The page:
Our top 5 telecoms predictions for 2017

The telecoms landscape is changing. Infrastructure is moving from on-premise to the cloud. The workforce is becoming more mobile, as work becomes less defined by what is achieved between four walls and a desk. And, at the same time, IT budgets are forecasted remain stagnant in 2017, despite the growing innovation behind business technology.

Another year over and another year closer to 2025 – the expected end of ISDN. It’s been an eventful 12 months, not just in terms of global politics and world events. 2016 also saw once-emergent technology become mainstream, with more businesses embracing the advantages of cloud-hosted solutions.

So what can we expect in the year ahead? Here are some of our top predictions all businesses need to know.

1. Voice will stay strong

Despite the growing popularity of video conferencing and instant messaging, as well as the continued use of email in the workplace, we expect voice communication will continue to be one of the most popular ways people keep in touch. Its ease of use, ubiquity and convenience makes it ideal for businesses to communicate with employees, suppliers and customers. As such, keeping voice channels available will be mission critical for all.

Many businesses will be tempted to stay with their existing telecoms provider for convenience, but may not realise that they are missing out on improved cost­efficiency and productivity gains by switching to a new provider.

Download the eGuide

Do you know how to cut the cord?

Learn how to detach  from your telecoms provider

Download the eGuide
cut the cord

2. Flexible working will need support

To get things done in 2017, people will need to have the right tools and access that will allow them to work anywhere and at any time. And in line with the growing freelance economy and flexible working practices, the use of online collaborative platforms will rise. To support this, businesses will need to make sure their telecoms systems allow users the same functionality on their mobile phones as their desk phones.

3. Unified communications will become strategic

Unified communications (UC) isn’t a new concept for 2017, but the market is evolving and turning it into a reality. In order to meet the increasingly complex needs of businesses today, many vendors will be offering UC as a strategic offering, rather than a simple product. As such, businesses should make room for voice, video and chat messaging in their communication strategies.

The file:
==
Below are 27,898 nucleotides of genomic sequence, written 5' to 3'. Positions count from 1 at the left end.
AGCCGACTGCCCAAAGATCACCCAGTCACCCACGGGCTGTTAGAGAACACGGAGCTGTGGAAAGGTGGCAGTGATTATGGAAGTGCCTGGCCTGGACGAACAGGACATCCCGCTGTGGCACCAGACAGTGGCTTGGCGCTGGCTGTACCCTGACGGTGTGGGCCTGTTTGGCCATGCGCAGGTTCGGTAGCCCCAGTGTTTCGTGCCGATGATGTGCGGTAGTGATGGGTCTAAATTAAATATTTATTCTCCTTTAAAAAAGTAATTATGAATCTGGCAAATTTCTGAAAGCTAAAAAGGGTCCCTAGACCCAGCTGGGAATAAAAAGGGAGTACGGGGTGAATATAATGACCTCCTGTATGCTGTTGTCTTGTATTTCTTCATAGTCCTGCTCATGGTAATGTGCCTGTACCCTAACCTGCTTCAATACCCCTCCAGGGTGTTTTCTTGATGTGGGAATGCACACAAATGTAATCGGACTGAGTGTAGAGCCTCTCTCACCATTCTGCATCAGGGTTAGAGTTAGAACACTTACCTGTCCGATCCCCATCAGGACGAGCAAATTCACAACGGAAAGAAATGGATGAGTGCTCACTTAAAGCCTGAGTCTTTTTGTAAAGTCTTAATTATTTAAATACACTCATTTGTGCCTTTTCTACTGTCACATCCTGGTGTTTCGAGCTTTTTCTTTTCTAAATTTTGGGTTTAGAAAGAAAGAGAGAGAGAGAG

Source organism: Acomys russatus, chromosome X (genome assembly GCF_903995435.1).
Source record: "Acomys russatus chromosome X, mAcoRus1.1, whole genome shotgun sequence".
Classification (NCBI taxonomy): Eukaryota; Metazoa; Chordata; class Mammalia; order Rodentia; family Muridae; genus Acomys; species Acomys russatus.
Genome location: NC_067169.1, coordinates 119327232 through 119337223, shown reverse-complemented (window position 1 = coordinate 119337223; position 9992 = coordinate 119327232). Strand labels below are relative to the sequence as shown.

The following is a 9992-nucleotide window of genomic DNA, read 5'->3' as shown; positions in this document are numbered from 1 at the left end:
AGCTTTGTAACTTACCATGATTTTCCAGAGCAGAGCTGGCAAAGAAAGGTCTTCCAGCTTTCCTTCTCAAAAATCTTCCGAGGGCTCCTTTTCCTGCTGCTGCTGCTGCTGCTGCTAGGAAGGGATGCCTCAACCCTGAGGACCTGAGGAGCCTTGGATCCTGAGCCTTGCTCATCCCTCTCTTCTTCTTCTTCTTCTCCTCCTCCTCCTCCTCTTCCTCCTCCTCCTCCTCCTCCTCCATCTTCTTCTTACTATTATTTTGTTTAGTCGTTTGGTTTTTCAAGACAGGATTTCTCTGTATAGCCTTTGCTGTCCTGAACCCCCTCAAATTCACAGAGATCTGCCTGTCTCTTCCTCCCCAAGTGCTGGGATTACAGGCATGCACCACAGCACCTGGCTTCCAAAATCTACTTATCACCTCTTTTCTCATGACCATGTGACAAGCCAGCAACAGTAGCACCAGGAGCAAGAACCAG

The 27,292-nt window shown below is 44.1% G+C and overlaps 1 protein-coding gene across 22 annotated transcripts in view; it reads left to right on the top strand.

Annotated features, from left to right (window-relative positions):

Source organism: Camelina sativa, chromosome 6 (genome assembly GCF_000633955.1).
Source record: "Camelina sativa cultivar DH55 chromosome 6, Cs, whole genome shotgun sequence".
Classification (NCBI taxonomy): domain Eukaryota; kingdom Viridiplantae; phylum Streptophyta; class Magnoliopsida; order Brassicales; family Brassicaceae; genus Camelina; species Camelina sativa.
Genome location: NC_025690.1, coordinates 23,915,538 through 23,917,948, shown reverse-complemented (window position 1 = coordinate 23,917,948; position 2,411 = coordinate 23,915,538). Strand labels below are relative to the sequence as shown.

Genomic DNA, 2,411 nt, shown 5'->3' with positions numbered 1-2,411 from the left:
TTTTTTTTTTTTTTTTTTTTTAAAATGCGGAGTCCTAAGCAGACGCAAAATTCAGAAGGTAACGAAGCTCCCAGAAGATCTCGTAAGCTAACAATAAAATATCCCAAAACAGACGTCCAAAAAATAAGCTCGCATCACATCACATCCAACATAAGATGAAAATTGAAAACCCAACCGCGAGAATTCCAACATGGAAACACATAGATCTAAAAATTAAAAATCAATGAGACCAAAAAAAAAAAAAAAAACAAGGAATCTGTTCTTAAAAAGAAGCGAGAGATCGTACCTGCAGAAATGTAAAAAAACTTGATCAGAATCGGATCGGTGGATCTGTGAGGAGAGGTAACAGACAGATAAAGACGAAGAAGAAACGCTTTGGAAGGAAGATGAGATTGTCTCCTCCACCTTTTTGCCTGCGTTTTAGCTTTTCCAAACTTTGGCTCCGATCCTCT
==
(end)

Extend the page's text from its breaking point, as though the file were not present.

4. Continued growth of cloud adoption

According to a survey by Spiceworks, 38% of IT professionals consider cloud technology as very important or extremely important to their current practices. So, in the year ahead, we can expect more businesses migrating their traditional systems to cloud-based alternatives. SIP trunking as future-ready upgrade (and not simply a replacement) from ISDN will continue its popularity, as will fully hosted phone systems, for businesses needing to replace or looking to remove their onsite PBX.

5. Uncertainty will affect everyone

Digitally, we’re becoming more connected. But politically, we’re living in uncertain times. Brexit, Trump and global economic uncertainty will make for a challenging 2017. This in turn will result in another stagnant year for IT budgets and staffing levels. All IT leaders will need to be more strategic in doing more, with less.

Every New Year signals a chance for new opportunities and possibilities to follow. To embrace these trends and be ready for the future, businesses need to focus on making their telecoms infrastructure flexible and fit for the upcoming year.

Looking ahead, it will only become more expensive to maintain legacy IT and telecoms systems. This creates an urgent need to update infrastructure for the sake of cost savings, as well as to improve operational speed and efficiency. Although we don’t have a crystal ball, we’re certain the telecoms future is cloud-based, mobile friendly and well connected.

Categories

23 December 2016 | Cem Ahmet

Categories

The views in this article are the personal views of the author and are not necessarily endorsed by Gamma.